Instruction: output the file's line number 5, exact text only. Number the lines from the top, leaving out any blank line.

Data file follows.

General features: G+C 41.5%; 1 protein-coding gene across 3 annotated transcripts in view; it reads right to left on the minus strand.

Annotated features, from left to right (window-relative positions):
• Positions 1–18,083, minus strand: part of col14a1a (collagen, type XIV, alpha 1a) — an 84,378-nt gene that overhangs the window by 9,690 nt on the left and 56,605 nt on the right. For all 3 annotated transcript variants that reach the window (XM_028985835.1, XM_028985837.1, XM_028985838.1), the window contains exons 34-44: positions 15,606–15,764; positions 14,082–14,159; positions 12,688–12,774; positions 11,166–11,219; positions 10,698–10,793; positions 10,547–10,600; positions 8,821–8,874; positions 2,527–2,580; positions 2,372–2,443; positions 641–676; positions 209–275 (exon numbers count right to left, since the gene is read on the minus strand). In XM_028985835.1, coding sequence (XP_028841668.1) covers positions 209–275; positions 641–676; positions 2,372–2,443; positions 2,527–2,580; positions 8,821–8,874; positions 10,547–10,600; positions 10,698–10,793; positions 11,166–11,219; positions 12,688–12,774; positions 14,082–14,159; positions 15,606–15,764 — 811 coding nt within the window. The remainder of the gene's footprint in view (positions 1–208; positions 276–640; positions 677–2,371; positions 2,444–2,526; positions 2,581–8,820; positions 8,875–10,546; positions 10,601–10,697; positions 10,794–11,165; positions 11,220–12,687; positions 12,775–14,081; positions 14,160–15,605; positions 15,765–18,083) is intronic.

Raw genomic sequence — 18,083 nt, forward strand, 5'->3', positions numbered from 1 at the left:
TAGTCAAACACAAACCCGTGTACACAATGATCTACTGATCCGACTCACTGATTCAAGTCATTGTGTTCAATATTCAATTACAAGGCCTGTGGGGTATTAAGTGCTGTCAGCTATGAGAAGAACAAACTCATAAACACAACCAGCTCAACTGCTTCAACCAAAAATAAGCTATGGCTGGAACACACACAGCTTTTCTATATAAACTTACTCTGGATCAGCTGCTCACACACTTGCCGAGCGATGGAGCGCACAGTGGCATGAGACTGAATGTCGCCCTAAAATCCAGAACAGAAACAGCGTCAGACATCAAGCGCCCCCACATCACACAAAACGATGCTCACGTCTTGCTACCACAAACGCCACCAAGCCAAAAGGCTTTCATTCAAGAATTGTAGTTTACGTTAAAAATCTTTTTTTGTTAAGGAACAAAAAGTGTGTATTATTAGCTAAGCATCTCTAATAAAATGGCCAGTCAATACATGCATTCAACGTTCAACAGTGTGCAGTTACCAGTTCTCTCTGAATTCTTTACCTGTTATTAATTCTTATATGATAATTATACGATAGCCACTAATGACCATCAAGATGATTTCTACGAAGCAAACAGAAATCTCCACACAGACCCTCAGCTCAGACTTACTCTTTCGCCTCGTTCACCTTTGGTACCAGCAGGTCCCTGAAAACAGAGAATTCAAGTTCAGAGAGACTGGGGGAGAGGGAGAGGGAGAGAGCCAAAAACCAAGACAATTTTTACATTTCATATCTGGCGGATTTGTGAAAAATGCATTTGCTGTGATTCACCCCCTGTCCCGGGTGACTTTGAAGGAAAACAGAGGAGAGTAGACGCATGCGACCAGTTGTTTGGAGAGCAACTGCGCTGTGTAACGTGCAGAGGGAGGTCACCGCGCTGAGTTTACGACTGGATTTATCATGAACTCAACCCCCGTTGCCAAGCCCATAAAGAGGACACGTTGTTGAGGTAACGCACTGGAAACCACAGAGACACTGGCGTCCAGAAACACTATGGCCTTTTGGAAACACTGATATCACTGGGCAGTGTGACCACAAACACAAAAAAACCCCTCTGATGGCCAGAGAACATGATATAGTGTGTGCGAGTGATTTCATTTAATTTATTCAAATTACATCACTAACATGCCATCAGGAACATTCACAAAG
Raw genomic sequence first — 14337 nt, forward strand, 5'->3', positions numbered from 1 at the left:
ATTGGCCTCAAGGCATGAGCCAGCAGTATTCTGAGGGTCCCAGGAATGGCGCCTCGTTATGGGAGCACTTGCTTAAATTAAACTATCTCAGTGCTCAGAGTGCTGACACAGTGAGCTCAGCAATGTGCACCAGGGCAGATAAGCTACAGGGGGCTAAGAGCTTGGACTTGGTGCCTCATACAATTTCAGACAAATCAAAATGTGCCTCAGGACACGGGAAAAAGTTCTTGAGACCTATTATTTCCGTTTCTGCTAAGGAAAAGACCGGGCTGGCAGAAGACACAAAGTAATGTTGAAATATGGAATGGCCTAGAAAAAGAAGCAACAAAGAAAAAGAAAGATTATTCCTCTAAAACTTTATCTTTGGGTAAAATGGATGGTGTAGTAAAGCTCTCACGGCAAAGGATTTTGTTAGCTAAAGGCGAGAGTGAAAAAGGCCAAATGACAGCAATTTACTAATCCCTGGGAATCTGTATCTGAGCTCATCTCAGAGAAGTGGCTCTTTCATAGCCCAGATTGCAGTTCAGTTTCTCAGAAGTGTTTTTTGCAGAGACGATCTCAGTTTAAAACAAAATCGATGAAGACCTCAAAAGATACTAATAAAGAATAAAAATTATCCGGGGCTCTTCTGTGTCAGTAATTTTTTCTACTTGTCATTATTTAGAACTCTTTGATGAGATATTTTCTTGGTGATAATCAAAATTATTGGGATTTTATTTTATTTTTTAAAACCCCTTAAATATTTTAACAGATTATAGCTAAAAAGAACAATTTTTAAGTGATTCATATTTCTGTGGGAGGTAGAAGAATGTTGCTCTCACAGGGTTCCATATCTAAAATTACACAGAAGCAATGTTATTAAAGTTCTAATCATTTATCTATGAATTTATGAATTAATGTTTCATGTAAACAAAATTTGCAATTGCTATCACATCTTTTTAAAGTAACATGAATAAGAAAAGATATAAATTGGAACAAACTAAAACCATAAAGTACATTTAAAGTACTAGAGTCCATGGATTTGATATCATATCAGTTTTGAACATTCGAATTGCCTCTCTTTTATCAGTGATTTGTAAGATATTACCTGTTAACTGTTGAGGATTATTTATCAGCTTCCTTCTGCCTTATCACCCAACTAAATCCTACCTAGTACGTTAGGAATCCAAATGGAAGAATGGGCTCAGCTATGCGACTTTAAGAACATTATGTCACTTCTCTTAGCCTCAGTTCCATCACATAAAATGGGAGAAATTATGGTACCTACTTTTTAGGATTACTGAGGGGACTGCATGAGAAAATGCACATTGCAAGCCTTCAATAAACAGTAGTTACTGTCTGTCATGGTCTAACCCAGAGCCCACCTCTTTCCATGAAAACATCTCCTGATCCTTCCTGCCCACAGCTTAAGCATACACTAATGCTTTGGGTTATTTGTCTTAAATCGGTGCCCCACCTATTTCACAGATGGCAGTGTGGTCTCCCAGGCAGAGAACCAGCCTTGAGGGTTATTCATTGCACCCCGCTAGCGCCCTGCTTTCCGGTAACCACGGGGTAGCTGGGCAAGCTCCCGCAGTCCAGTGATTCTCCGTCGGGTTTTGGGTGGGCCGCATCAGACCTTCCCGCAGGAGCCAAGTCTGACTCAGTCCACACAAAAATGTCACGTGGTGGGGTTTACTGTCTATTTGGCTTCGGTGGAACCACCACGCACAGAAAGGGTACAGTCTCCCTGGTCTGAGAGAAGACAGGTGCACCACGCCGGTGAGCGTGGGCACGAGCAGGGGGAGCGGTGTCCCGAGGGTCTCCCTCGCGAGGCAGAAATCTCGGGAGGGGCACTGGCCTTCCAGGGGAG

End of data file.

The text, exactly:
TAGTCAAACACAAACCCGTGTACACAATGATCTACTGATCCGACTCACTGATTCAAGTCATTGTGTTCAATATTCAATTACAAGGCCTGTGGGGTATTAAGTGCTGTCAGCTATGAGAAGAACAAACTCATAAACACAACCAGCTCAACTGCTTCAACCAAAAATAAGCTATGGCTGGAACACACACAGCTTTTCTATATAAACTTACTCTGGATCAGCTGCTCACACACTTGCCGAGCGATGGAGCGCACAGTGGCATGAGACTGAATGTCGCCCTAAAATCCAGAACAGAAACAGCGTCAGACATCAAGCGCCCCCACATCACACAAAACGATGCTCACGTCTTGCTACCACAAACGCCACCAAGCCAAAAGGCTTTCATTCAAGAATTGTAGTTTACGTTAAAAATCTTTTTTTGTTAAGGAACAAAAAGTGTGTATTATTAGCTAAGCATCTCTAATAAAATGGCCAGTCAATACATGCATTCAACGTTCAACAGTGTGCAGTTACCAGTTCTCTCTGAATTCTTTACCTGTTATTAATTCTTATATGATAATTATACGATAGCCACTAATGACCATCAAGATGATTTCTACGAAGCAAACAGAAATCTCCACACAGACCCTCAGCTCAGACTTACTCTTTCGCCTCGTTCACCTTTGGTACCAGCAGGTCCCTGAAAACAGAGAATTCAAGTTCAGAGAGACTGGGGGAGAGGGAGAGGGAGAGAGCCAAAAACCAAGACAATTTTTACATTTCATATCTGGCGGATTTGTGAAAAATGCATTTGCTGTGATTCACCCCCTGTCCCGGGTGACTTTGAAGGAAAACAGAGGAGAGTAGACGCATGCGACCAGTTGTTTGGAGAGCAACTGCGCTGTGTAACGTGCAGAGGGAGGTCACCGCGCTGAGTTTACGACTGGATTTATCATGAACTCAACCCCCGTTGCCAAGCCCATAAAGAGGACACGTTGTTGAGGTAACGCACTGGAAACCACAGAGACACTGGCGTCCAGAAACACTATGGCCTTTTGGAAACACTGATATCACTGGGCAGTGTGACCACAAACACAAAAAAACCCCTCTGATGGCCAGAGAACATGATATAGTGTGTGCGAGTGATTTCATTTAATTTATTCAAATTACATCACTAACATGCCATCAGGAACATTCACAAAG